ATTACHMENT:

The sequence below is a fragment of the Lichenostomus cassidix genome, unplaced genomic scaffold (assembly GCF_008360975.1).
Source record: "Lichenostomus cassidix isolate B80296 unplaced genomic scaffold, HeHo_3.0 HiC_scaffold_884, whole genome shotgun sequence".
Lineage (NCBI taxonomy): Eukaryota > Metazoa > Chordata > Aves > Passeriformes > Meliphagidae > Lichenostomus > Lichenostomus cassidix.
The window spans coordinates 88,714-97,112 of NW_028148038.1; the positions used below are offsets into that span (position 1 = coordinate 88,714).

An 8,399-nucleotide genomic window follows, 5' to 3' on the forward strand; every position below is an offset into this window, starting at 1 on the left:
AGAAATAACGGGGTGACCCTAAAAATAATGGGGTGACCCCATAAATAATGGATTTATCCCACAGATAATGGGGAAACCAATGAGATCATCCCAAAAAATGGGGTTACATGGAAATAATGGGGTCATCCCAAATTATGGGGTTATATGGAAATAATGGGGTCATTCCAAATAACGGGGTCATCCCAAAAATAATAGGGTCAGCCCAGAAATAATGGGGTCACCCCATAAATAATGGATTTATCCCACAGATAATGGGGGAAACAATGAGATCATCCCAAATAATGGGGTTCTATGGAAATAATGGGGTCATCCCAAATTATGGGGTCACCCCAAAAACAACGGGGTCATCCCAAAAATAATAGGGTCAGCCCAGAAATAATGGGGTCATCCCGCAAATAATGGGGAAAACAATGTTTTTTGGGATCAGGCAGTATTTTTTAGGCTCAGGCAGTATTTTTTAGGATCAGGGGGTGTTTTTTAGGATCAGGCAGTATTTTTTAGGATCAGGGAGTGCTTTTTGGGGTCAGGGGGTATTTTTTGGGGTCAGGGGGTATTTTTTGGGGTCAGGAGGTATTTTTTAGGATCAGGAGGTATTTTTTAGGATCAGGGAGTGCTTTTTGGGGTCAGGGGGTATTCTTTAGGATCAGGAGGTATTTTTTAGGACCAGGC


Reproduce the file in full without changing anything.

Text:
The sequence below is a fragment of the Lichenostomus cassidix genome, unplaced genomic scaffold (assembly GCF_008360975.1).
Source record: "Lichenostomus cassidix isolate B80296 unplaced genomic scaffold, HeHo_3.0 HiC_scaffold_884, whole genome shotgun sequence".
Lineage (NCBI taxonomy): Eukaryota > Metazoa > Chordata > Aves > Passeriformes > Meliphagidae > Lichenostomus > Lichenostomus cassidix.
The window spans coordinates 88,714-97,112 of NW_028148038.1; the positions used below are offsets into that span (position 1 = coordinate 88,714).

An 8,399-nucleotide genomic window follows, 5' to 3' on the forward strand; every position below is an offset into this window, starting at 1 on the left:
AGAAATAACGGGGTGACCCTAAAAATAATGGGGTGACCCCATAAATAATGGATTTATCCCACAGATAATGGGGAAACCAATGAGATCATCCCAAAAAATGGGGTTACATGGAAATAATGGGGTCATCCCAAATTATGGGGTTATATGGAAATAATGGGGTCATTCCAAATAACGGGGTCATCCCAAAAATAATAGGGTCAGCCCAGAAATAATGGGGTCACCCCATAAATAATGGATTTATCCCACAGATAATGGGGGAAACAATGAGATCATCCCAAATAATGGGGTTCTATGGAAATAATGGGGTCATCCCAAATTATGGGGTCACCCCAAAAACAACGGGGTCATCCCAAAAATAATAGGGTCAGCCCAGAAATAATGGGGTCATCCCGCAAATAATGGGGAAAACAATGTTTTTTGGGATCAGGCAGTATTTTTTAGGCTCAGGCAGTATTTTTTAGGATCAGGGGGTGTTTTTTAGGATCAGGCAGTATTTTTTAGGATCAGGGAGTGCTTTTTGGGGTCAGGGGGTATTTTTTGGGGTCAGGGGGTATTTTTTGGGGTCAGGAGGTATTTTTTAGGATCAGGAGGTATTTTTTAGGATCAGGGAGTGCTTTTTGGGGTCAGGGGGTATTCTTTAGGATCAGGAGGTATTTTTTAGGACCAGGC